“There is a human desire to create things. It’s rewarding and confidence-boosting when you see something that you made. We want to be that outlet that gives people that opportunity. To be able to make something and create something gives you power and knowledge. In addition to knowing you can now do this, you will also know what goes into a painting the next time you see it. Consumer education is so important to me, so I think that when we are talking about the arts, this is consumer education in a way,” Grace adds.

Grace and Maggie offer portfolio consultation and open studio opportunities throughout the year. They also host popular workshops including Zodiac Embroidery, DIY Pom Pom Wall Hangings, Live Model Figure Drawing and so much more. Visit their Facebook page (@studiosixroanoke), Instagram (@studiosixroanoke), or visit their website at www.studiosixroanoke.com for more information on upcoming workshops and events!

Bella Finds: Supernatural Kitchen!

Spring and Easter are right around the corner, and bring cupcakes and goodies along with them! Supernatural Kitchen offers plant-based food coloring with no artificial colors. Just mix the vegan and gluten free powder in some water, and you’re good to go! Color icing, cookie mix, and cake batter to make your deserts fun and festive. And to top off those goodies add some of their soy-free, plant-based sprinkles. Choose ‘white sequins’ for a simple toping, or ‘rainbow starfetti’ for a fun and colorful addition. You can order from their website, www.supernaturalkitchen.com, where they also offer recipes for Ombre pancakes, Sunny Day cake, and even a tip on how to make your morning toast more fun!

Written by Samantha Fantozzi

Earth Girl Wellness: Eat Healthy!

One of the questions Earth Girl most frequently gets asked is, “How do I encourage my household to eat healthier?” It is a great question and one with a variety of solid answers. It is usually best to provide feedback that is specifically tailored to each individual household since every family has a unique dynamic. Homes all have varying interest or talents to prepare meals, various schedules from serene to hectic, and everyone places a different emphasis on food in their budgets. However, there are three basic suggestions every household can implement immediately to ensure success.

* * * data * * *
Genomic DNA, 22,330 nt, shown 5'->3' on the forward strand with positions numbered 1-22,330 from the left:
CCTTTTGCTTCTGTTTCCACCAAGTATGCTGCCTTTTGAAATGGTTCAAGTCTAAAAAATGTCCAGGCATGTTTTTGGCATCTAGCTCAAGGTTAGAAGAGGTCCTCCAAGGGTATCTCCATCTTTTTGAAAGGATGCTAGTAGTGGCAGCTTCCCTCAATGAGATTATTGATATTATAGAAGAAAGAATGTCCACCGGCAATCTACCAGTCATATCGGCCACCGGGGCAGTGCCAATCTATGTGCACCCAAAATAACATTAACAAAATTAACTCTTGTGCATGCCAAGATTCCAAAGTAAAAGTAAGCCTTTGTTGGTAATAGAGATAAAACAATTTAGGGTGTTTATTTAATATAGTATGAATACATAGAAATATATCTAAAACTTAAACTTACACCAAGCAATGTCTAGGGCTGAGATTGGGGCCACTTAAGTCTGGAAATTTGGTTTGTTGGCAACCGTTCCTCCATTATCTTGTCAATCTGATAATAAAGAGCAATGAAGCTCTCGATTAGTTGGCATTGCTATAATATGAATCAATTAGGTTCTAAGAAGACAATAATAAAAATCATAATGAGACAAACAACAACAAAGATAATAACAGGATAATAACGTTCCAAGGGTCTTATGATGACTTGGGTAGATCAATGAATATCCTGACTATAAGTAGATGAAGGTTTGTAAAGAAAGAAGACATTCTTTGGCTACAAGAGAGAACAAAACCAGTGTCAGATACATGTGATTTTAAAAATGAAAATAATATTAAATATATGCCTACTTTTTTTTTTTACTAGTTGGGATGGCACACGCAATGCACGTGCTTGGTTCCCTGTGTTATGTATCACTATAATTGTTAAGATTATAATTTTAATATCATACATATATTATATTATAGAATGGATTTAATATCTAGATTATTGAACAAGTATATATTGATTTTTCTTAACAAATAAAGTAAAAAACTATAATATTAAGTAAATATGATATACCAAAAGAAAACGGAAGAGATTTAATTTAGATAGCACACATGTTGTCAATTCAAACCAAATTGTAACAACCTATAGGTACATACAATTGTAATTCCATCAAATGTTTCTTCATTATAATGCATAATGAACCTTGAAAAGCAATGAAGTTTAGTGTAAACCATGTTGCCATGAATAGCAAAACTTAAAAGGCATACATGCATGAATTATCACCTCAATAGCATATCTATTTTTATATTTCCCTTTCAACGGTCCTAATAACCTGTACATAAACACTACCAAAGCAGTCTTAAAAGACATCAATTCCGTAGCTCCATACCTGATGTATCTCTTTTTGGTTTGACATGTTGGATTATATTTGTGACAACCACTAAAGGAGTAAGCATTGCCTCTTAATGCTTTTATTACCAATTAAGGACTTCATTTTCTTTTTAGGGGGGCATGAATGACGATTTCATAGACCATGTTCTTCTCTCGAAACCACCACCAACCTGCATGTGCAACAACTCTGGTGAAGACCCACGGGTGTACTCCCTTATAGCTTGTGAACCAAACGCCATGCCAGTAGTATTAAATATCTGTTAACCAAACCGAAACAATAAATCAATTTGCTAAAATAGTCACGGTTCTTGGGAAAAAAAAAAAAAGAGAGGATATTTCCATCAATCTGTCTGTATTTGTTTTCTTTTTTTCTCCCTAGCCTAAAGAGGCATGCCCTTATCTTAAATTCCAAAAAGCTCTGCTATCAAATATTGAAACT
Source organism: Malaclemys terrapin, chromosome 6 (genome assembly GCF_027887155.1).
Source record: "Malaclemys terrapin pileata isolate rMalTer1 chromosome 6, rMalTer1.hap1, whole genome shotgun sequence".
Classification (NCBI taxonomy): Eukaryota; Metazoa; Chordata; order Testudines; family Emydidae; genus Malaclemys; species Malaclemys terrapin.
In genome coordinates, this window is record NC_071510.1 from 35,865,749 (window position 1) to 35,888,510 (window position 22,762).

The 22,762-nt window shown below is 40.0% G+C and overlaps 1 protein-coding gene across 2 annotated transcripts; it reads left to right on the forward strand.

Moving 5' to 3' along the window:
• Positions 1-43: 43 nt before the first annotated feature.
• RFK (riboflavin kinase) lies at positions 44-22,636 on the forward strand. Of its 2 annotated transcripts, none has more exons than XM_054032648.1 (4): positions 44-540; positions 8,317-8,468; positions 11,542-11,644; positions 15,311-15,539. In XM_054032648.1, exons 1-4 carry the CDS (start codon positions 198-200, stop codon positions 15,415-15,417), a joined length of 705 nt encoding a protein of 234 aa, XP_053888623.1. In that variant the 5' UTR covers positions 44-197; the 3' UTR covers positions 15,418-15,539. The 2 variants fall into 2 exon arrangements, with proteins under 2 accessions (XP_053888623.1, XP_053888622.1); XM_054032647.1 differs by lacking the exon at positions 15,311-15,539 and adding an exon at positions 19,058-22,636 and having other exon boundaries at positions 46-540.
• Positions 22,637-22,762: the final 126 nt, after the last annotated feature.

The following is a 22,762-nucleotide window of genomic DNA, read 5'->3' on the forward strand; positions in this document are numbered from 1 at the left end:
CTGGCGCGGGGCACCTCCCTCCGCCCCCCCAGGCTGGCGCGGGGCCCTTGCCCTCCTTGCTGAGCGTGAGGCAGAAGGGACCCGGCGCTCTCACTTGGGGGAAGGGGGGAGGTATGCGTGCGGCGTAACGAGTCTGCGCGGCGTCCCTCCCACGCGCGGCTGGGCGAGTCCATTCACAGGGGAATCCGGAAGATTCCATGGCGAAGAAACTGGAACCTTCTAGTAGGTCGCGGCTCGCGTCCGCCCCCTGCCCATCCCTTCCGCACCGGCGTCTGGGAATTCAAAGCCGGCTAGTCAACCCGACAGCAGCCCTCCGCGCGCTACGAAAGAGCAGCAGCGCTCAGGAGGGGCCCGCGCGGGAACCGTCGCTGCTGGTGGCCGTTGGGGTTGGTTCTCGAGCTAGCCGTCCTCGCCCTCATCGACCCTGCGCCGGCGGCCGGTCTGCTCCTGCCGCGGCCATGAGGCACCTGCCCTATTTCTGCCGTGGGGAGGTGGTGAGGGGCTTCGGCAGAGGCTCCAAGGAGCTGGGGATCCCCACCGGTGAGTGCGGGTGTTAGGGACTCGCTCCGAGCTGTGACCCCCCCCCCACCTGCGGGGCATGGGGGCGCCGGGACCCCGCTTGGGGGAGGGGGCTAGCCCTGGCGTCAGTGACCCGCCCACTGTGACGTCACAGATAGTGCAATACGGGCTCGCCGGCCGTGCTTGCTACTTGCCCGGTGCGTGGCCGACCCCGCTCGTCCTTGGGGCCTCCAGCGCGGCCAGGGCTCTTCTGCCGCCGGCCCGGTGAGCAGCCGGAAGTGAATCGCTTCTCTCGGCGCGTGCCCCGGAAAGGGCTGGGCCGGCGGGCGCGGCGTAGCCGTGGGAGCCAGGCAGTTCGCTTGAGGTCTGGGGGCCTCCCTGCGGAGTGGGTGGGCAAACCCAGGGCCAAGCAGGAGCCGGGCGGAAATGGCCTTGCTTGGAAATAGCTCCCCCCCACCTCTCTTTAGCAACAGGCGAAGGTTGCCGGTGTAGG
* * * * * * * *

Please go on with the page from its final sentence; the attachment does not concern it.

1) Place healthy, easy-to-eat foods within arms reach every day. It is not unusual to hear advice that your cupboards and refrigerators need to be filled with healthy eating options. But as the saying goes…out of sight means out of mind! Place ready-to-eat, already prepared choices on your counter in brightly colored bowls or on seasonally decorated platters. Having the healthy choices in plain sight and/or in a high traffic area places a constant reminder to fill up on nutritious snacks. Red or green grapes, baby carrots, or a bowl of almonds can be quick grabs to nourish your body. Think of all the times it is convenient to grab candy from a dish…just change your habits to something healthy!
2) Water, water everywhere! Carry a water bottle with you everywhere. Water is free, has no calories and is arguably the most important essential nutrient the body needs. It keeps your belly full so you are less likely to eat unnecessarily. We often reach for something to eat thinking we are hungry when in fact, we are simply dehydrated. I often recommend an individual carry a water bottle around the house and at work, especially if a snack room or table constantly tempts her to reach for something unhealthy. You can’t reach for a donut if you already have water in your hands!
3) There are no forbidden foods! Teaching yourself and loved ones that it’s okay to indulge once in awhile is extremely important! Learning how to spread out indulgences and consume them in moderation creates a balanced lifestyle and diet. Plus, it’s no fun to never eat the foods you love! Purchase limited amounts of your favorite foods to have in your house for times you want to savor a beloved treat. If you have only one bag of chips in your house, you learn that if you eat them all in the first day you have none for the rest of the week. If you have a small handful or snack bag full once a day, you can have your salty yumminess all week! This is an especially important lesson for children and youth to learn early in life.